Danica ready to mix it up at BMS

Jeff Birchfield • Mar 15, 2013 at 11:07 PM

BRISTOL -- Although Danica Patrick didn't grow up racing stock cars, she understands beating and banging is part of the business at Bristol Motor Speedway.

In fact, she has no problem getting physical at this Sunday's Food City 500 as long as it doesn't get out of hand.

"I don't mind some beating and banging out there, I don't mind pushing your way around a little bit," said the Sprint Cup Series Rookie of the Year contender. "It is just the nature of short tracks when you are running really close to one another. You put 43 cars out on a track this size; you are filling up a lot of the track. The short tracks are conducive for close racing. I enjoy it."

It's different in the cockpit of her No. 10 Stewart-Haas Racing Chevrolet than it was racing Indy Cars. Obviously, it's safer being inside a full-bodied stock car on a short track where speeds are not in excess of 150 mph than touching tires in an open-wheel machine on a superspeedway. It leads a more physical brand of driving, although one which Patrick is a willing participant.

"I've always said from the beginning that NASCAR is a lot of fun for me because if somebody lays on you, you can lay right back," she said. "You aren't risking your life, like the old days in IndyCar when somebody would do something that was not intelligent to you, I understood that it was a physical risk to try and get them back, because when the wheels are exposed, bad things happen. Not here, though. Not in NASCAR. You can bump and bang all you like."

She might have to use a little of the bump-and-run to move forward as Patrick admitted that the high groove is faster than the low line which suits her driving style. Despite that, she was impressive for much of her Cup Series debut at Bristol last August. She was still in the top 20 of the IRWIN Tools Night Race when she got caught up in a wreck with Regan Smith on lap 435.

"When we are racing nose-to-tail really close, it's always more of a risk, of course," she said. "But, there is nothing I can do to prepare myself better for the race that would fix the problem from last time of getting taken out. If you get taken out, you get taken out. Hopefully that doesn't happen. The best thing I can do for that is try and get further up the field so that it is around some smarter drivers."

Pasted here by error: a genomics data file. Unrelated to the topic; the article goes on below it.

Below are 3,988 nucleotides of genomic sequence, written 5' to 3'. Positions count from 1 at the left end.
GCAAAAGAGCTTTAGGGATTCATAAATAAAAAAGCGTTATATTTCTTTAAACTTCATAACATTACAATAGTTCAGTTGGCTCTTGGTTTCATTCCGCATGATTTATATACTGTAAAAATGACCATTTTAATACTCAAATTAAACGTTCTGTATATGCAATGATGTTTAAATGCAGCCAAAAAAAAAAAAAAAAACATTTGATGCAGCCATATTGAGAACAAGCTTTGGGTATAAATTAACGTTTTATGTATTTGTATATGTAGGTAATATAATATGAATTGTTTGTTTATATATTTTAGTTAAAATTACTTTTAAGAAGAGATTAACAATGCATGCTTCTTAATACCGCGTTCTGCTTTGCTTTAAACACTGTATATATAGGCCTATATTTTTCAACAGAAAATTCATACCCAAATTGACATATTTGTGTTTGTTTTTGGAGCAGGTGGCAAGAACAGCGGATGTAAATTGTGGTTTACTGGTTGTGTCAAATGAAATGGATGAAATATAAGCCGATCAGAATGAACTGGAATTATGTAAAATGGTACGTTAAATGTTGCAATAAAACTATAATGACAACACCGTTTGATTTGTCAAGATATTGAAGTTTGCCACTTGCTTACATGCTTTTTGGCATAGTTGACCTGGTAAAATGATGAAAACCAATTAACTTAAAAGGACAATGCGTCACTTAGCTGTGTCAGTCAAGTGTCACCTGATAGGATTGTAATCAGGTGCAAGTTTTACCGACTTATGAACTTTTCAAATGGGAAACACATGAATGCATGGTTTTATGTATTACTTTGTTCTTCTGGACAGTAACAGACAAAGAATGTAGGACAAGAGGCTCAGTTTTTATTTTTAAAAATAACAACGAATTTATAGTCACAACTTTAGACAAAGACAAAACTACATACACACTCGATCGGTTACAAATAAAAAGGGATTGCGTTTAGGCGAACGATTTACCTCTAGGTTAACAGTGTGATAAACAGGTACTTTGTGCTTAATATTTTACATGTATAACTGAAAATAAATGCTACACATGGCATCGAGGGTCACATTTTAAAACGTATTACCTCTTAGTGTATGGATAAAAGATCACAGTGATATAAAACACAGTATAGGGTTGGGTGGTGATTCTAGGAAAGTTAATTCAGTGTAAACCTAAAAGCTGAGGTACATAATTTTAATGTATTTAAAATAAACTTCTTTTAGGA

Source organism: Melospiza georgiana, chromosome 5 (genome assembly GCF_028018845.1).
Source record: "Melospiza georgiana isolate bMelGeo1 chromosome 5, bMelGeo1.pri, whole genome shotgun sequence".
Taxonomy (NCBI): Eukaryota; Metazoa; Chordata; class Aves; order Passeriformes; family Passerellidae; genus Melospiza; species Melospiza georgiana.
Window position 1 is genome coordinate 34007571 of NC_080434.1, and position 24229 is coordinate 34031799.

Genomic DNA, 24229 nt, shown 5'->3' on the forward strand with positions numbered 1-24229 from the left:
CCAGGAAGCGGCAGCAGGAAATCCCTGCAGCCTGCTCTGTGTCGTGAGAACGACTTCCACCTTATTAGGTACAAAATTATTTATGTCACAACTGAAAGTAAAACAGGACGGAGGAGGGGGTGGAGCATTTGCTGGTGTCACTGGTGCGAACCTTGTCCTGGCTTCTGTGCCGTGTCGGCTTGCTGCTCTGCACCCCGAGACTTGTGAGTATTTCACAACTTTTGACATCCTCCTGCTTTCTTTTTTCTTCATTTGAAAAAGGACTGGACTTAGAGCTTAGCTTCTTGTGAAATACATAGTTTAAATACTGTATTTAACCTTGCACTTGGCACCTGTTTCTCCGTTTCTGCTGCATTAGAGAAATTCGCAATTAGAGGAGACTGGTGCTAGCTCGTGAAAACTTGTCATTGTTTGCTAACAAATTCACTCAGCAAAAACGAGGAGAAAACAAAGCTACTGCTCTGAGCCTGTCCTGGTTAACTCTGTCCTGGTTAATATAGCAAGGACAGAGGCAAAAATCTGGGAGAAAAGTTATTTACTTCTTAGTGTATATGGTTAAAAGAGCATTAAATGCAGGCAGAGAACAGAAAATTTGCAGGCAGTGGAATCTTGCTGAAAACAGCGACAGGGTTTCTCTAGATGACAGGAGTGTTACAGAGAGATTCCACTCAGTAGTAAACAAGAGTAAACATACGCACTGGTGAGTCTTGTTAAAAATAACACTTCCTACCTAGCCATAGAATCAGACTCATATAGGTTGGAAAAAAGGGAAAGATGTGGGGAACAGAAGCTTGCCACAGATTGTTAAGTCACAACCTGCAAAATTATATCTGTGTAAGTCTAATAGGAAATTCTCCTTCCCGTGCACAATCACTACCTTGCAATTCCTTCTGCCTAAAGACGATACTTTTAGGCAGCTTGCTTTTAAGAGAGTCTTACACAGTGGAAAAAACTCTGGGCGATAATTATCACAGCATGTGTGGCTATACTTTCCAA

Patrick, 29, ran the full Nationwide Series last season and competed in 10 Sprint Cup races. Now running the full Sprint Cup schedule, she sees the benefits from having experience at tracks like Bristol and Darlington.

"It was a great way to more than get my feet wet with the series," she said. "With the different car, it's nice to come to a place like Bristol that you know is going to be challenging, and know you have done some laps here. It's not going to be the be-all-end-all of running up front. But all of it helps."

She's had her greatest success on larger tracks, becoming the first woman to win a Sprint Cup Series pole at Daytona last month, and also becoming one of 13 drivers to lead a lap in the Daytona 500 and Indianapolis 500.

Her background is more road racing, but the former IndyCar winner has taken a liking to the high-banked short track. She added if a driver can find the right rhythm on Bristol's high banks, even 500 laps don't seem like such a drag.

"I've liked Bristol since the first time I came here," she said. "It is a different mindset. I feel like no matter what happens, whether it's a 200-lap race, or a 500-lap race, you find your rhythm. Time goes by fast sometimes, and sometimes it's slow. All I can hope is the car has a decent balance because when it doesn't, that's when the laps seem wrong. If we can just get a decent car, and get into a rhythm, and find ourselves in a good spot, have a consistent car throughout the race, time does go pretty quickly."

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